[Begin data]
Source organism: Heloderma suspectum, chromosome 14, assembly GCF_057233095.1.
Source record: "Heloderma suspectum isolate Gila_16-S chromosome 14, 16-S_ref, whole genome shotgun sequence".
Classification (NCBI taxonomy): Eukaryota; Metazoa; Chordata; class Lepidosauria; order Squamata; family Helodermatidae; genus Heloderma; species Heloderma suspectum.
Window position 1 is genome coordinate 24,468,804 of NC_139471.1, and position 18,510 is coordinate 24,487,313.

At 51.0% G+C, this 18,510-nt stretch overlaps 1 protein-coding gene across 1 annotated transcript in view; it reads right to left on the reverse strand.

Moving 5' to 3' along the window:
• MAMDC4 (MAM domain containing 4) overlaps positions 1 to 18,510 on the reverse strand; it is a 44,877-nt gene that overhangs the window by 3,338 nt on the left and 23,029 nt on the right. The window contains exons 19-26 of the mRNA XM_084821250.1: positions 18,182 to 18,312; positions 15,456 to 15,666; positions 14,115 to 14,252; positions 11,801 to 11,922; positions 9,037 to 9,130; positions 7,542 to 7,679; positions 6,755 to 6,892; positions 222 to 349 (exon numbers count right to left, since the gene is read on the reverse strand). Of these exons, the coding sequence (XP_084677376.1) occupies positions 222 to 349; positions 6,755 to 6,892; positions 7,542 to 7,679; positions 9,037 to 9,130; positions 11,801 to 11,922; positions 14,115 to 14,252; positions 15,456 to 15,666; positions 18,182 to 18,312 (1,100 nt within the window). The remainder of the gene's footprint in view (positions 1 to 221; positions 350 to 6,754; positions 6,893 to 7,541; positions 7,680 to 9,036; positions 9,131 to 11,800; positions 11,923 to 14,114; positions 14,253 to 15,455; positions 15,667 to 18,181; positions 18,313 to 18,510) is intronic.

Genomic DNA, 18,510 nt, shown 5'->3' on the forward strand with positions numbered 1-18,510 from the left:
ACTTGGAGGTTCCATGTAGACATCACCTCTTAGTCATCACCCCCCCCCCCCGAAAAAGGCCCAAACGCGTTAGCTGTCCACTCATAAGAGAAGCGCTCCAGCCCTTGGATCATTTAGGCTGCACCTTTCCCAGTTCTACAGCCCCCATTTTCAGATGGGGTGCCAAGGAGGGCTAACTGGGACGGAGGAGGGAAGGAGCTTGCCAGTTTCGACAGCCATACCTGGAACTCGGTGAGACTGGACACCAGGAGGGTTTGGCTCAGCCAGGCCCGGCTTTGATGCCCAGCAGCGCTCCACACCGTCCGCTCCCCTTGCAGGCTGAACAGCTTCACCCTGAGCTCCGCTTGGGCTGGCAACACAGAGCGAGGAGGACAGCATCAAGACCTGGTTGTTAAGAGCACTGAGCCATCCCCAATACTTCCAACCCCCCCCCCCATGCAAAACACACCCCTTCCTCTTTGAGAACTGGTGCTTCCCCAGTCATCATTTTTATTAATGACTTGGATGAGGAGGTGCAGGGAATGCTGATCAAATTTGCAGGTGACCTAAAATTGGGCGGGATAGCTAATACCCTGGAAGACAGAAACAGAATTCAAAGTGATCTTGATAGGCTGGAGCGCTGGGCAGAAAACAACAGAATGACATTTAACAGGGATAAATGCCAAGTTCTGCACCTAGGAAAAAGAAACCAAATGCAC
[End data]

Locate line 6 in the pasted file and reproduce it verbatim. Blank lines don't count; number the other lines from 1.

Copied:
Moving 5' to 3' along the window: